Africa Media Review for July 5, 2017

U.S. Carries Out Drone Strike Against al-Shabab Militants in Somalia
The United States military said on Monday that it had carried out a drone strike in Somalia against the Shabab, the Qaeda-linked insurgent group, in the second such strike since President Trump relaxed targeting rules for counterterrorism operations in that country in March. The strike, which took place about 2:30 p.m. local time on Sunday, came three months after Mr. Trump cleared the way for offensive strikes, even without a specific self-defense rationale, in Somalia, a chaotic nation in the Horn of Africa. “We are currently assessing the results of the operation, and will provide additional information as appropriate,” Maj. Audricia Harris, a Pentagon spokeswoman, said in an email on Monday. American officials have said in recent weeks that the military would carry out strikes against elements of the Shabab that plotted attacks, trained militants, stored munitions or other supplies, or other targets that supported and sustained the militancy. The New York Times

Raids on Uganda Show South Sudan’s War Spilling across Its Borders
Men wearing South Sudanese military uniforms have launched two raids on a hamlet over the border in Uganda in recent weeks, residents said, stealing cattle and raising fears that a near four-year-old conflict is spreading. The gunmen also tried to seize refugees from Gbari in the first reported attacks on Ugandan soil since the start of South Sudan’s civil war, locals told Reuters. “I am afraid, they may come … and burn all the houses,” said Martin Koma, 44, from the village. South Sudan’s army denied any involvement. But the reports will alarm regional and world powers, struggling to contain ethnically-charged killings and atrocities that the U.N. has warned could lead to genocide. South Sudanese gunmen have already killed and kidnapped hundreds in cross-border raids in Ethiopia. Koma said about 26 gunmen attacked Gbari on the morning of June 17, identifying themselves as South Sudanese military and taking 108 cattle. Reuters

Hunger Used as a Weapon of War in South Sudan, Amnesty Says
South Sudanese government forces and rebels have used hunger as a weapon of war in a region once seen as the country’s breadbasket that’s been ravaged by killings, gang-rapes and looting over the past year, Amnesty International said. Civilians’ access to food in the southern region of Equatoria, where conflict spread last July, is “severely limited” after combatants cut supplies, looted from markets and homes and targeted civilians, the London-based advocacy group said Tuesday. It said fighters from each side accuse civilians of feeding or being fed by the enemy. “It is a cruel tragedy of this war that South Sudan’s breadbasket — a region that a year ago could feed millions — has turned into treacherous killing fields that have forced close to a million to flee in search of safety,” Joanne Mariner, Amnesty’s senior crisis response adviser, said. Deputy army spokesman Santo Domic said the report hadn’t been shared with the military and was biased. Bloomberg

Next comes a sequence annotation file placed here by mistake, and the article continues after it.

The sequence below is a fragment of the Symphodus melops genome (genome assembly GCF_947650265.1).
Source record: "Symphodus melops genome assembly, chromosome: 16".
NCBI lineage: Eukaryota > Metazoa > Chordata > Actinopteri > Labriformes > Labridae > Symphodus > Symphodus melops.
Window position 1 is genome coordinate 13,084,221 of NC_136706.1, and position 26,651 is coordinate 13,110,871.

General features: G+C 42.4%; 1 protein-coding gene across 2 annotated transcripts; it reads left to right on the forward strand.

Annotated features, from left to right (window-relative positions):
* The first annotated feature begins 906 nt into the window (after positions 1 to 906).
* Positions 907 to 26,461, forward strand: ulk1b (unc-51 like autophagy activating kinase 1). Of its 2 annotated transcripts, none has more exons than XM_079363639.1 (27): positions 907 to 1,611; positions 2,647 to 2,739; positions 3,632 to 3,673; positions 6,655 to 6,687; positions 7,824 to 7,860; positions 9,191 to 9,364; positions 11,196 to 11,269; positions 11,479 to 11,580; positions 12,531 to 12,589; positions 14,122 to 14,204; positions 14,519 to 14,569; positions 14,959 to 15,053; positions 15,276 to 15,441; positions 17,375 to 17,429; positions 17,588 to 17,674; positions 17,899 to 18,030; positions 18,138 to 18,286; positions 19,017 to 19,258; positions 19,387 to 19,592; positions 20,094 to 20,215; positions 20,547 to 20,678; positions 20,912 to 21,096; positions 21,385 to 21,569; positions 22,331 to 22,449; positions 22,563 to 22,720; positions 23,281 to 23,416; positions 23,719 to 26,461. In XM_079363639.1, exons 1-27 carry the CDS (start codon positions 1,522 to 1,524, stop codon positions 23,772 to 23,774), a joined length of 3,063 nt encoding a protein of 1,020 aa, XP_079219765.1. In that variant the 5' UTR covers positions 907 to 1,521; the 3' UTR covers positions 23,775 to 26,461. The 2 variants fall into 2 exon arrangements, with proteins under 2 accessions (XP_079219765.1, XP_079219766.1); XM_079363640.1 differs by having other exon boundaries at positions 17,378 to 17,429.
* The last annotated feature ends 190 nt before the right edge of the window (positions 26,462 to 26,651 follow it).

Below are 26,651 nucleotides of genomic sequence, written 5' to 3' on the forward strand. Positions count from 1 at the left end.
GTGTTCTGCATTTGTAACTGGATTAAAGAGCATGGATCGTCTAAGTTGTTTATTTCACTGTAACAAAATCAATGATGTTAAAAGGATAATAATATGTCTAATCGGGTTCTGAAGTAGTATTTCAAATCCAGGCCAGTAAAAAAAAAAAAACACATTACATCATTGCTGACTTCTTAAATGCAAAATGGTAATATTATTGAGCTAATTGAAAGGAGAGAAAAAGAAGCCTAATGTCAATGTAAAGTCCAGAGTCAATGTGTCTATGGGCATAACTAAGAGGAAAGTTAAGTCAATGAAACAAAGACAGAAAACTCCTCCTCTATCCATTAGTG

People ‘Burned to Death in Homes’ by South Sudan’s Government Militias
The government of South Sudan and its militias are behaving with vicious brutality in the country, with reports of men being locked in huts and burned to death, and of machete attacks being carried out in remote villages. The atrocities are just one of the causes of the major refugee crisis in the region, with almost a million people fleeing to Uganda. Out of a population of some 12.5 million, more than 1.7 million are enduring severe hunger, classified as just one step below famine, and the number at risk of starvation is 6 million and growing. On top of that, a fast-spreading cholera outbreak threatens to kill thousands. The human rights group Amnesty International, which has been gathering together reports from the conflict, said forces – those loyal to the government and also some to the opposition – had also cut food supplies to parts of the country. The Guardian

Ignoring International Warrants, Sudan’s Leader Says He’ll Visit Moscow
Genocide and war-crimes charges have long shadowed Sudan’s president, sometimes forcing him to scrap or alter travel abroad to avoid the risk of arrest and extradition to the International Criminal Court. Still, Sudan said Monday, he had accepted an invitation to visit Russia next month. The invitation to the president, Omar Hassan al-Bashir, from President Vladimir V. Putin of Russia, presents a new test of Mr. Bashir’s defiance of the international court at The Hague, which issued arrest warrants for him years ago over the genocide in Sudan’s Darfur region. Mr. Bashir’s refusal to heed the warrants has come to symbolize a broader impunity shown toward the court, the international judicial authority that was created to deal with egregious crimes in which victims have no other recourse. The invitation to Mr. Bashir also may partly reflect a concerted effort by Mr. Putin to reassert Russian influence at a time of retreat for the United States in parts of the Middle East and sub-Saharan Africa.  The New York Times